A Western Heritage

09 Jun 2019

Ranching Family Focuses on Conservation

Summer 2019

Written By: Monica Fedrigo | Images: David Bowers and Courtesy Triangle X Ranch

“I’m passionate about protecting wildness,” John Turner says. “You steward your resources for the long run—I learned that as a rancher. We never know what critical role each part will play in sustaining all of us.”

John and his brother, Harold, and their late brother, Donald, are the third generation of Turners to have lived on and operated the Triangle X Guest Ranch in Grand Teton National Park. As the fourth and fifth generations continue the 93-year tradition, the protected wilderness areas surrounding the ranch provide resources, unparalleled natural beauty, and memories for the Turner family and guests of the ranch.

John recalls his childhood growing up on the ranch. “We did not have electricity,” he says. “Everything was wood stoves, ice out of beaver dams for cooling, and self-sufficiency.” His brother Harold adds, “To be born in the horse and buggy era, and now be in the technology age, it’s really been quite a ride.”

The passing of time has not lessened the responsibility the Turners feel for the ranch, or the cherished protected spaces surrounding it. The family still provides guests with the opportunity to enjoy the vast wild areas through horseback riding, river trips, fishing, extended pack trips, and hunting. And sometimes guests become family. Robert, Lucas, and their grandfather all met their wives at the ranch.

The Turners agree that protected wild spaces define the character of Triangle X, and of the valley as a whole, and they also view protecting Western traditions as an important part of their legacy. “We’re preserving the culture as much as the land,” Lucas says. “The culture of the Old West, and the ranching lifestyle.”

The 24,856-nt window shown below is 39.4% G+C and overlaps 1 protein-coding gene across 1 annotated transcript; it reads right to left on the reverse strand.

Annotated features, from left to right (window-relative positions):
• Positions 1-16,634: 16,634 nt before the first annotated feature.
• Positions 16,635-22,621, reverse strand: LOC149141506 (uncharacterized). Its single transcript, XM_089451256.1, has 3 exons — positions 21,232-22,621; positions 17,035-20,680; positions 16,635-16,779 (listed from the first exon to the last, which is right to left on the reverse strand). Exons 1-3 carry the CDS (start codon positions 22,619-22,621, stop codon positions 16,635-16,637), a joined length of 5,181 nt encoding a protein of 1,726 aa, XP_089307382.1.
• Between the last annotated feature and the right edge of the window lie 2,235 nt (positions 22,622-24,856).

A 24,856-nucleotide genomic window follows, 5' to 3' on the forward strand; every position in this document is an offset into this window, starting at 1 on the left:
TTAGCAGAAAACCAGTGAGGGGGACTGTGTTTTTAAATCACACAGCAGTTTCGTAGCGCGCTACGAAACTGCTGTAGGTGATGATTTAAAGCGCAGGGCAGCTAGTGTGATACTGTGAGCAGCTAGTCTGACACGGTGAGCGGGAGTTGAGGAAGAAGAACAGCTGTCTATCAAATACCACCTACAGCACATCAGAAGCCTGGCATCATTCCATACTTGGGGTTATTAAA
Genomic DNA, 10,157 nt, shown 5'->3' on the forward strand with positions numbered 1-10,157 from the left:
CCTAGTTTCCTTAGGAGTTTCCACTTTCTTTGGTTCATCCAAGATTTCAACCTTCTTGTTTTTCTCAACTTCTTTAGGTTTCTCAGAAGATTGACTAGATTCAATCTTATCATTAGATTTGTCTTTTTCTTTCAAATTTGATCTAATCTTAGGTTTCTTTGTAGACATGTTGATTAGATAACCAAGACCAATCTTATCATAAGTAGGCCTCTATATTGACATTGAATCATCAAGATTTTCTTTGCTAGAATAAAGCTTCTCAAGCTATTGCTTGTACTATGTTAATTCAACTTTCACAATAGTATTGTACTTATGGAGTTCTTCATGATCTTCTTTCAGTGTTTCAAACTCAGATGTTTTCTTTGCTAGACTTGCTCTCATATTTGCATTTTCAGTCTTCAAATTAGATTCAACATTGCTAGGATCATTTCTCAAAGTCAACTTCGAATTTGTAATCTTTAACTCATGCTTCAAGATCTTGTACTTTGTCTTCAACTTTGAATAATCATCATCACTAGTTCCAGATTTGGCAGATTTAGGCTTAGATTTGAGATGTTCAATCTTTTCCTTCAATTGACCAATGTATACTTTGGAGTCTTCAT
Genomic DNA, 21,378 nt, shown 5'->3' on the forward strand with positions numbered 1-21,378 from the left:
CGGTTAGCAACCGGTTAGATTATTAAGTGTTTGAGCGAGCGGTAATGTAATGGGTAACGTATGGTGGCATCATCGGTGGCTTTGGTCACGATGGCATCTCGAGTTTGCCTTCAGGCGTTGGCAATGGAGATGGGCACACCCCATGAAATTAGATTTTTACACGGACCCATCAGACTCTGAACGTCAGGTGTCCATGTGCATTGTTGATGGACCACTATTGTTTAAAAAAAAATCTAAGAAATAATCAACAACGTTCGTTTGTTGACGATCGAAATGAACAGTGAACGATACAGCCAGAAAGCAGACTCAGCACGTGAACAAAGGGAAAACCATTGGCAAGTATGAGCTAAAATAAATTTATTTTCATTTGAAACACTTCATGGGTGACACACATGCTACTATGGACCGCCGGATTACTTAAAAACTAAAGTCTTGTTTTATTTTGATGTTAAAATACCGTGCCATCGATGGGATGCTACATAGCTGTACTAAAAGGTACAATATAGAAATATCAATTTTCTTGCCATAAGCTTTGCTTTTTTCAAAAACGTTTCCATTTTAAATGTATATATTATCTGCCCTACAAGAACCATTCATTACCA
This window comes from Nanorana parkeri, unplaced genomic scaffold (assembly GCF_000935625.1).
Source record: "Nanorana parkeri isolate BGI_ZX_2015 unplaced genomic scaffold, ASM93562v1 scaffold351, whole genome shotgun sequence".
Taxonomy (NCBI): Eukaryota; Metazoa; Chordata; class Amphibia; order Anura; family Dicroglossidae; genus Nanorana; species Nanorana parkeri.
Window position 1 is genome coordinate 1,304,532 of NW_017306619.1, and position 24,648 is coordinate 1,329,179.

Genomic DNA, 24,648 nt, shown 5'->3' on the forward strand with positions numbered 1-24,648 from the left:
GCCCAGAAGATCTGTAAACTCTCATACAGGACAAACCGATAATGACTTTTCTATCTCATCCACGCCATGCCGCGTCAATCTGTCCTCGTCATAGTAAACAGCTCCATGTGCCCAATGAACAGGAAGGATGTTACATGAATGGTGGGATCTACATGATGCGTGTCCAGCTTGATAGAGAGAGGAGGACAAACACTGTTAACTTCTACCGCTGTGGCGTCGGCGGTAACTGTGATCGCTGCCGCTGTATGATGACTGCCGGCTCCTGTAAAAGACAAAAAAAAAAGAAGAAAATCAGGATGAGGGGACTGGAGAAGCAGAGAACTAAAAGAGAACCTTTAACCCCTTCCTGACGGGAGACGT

John’s desire to protect wild spaces, open lands, and wildlife habitat grew from a childhood on the Triangle X Guest Ranch, as well as from friends and mentors like legendary conservationists Olaus and Mardy Murie and the Craighead brothers. After earning a masters degree in wildlife ecology from the University of Michigan, John launched a political career that included 19 years in the Wyoming State Legislature. He ultimately served as the director of the United States Fish and Wildlife Service, where he worked to reintroduce wolves into Yellowstone, among many other projects.

Each Turner has memories of a life centered around the wilderness. John recalls wrangling horses while riding bareback over Two Ocean Pass, and an instance, while headed to a legislative meeting in Casper in the 1970s, when he observed an injured golden eagle next to the road. The Teton Raptor Center hadn’t been established yet, so John—who was trained in eagle and raptor research and knew how to safely rescue and rehabilitate animals—took action. “I had a suit and tie on,” John says. “I stopped my car and got the eagle, wrapped an overcoat around him, and fastened him in with a seat belt.”

"We’re preserving the culture, as much as the land. The culture of the Old West, and the ranching lifestyle" Lucas Turner

That wasn’t the only eagle he rescued over the years. Once, he brought a bald eagle with a broken wing to St. John’s emergency room for X-rays. He called ahead and friends working at the hospital told him to bring the eagle on in. A vet worked to repair the bird’s humerus with a plate, and John worked to help the eagle recover. Several months later, he released it into the wild.

“When that eagle grew stronger and eventually was able to fly away, he took off, headed down over the sagebrush meadows, just soaring, and all at once shot straight up into the sky,” John recalls. “There wasn’t a dry eye on the Triangle X Ranch. That eagle, we’d float the river, he’d tolerate us floating pretty close to him and we could see he was doing fine. A magnificent bird.” The eagle even inspired John to write a children’s book, published by Random House, entitled “The Magnificent Bald Eagle.”

Robert recalls a wild experience of his own on a pack trip in 1995. “Twenty miles in the wilderness, one of the horses was pregnant,” he says. “I kept checking on her, and at 3:30 in the morning there was a little horse next to her.” With springtime runoff swelling rivers, Robert took special care of the newborn. “We kept mother and baby at camp while he got stronger, and my cousin and I helped get them out. When the colt had trouble or got tired, we carried him.”

With so many family members working hard to keep the family ranch going, Lucas sums up their shared sentiment. “We all love the ranch, and the best part is being close to family, and working with family,” he says. “Every single Turner is involved—this is a family business.”

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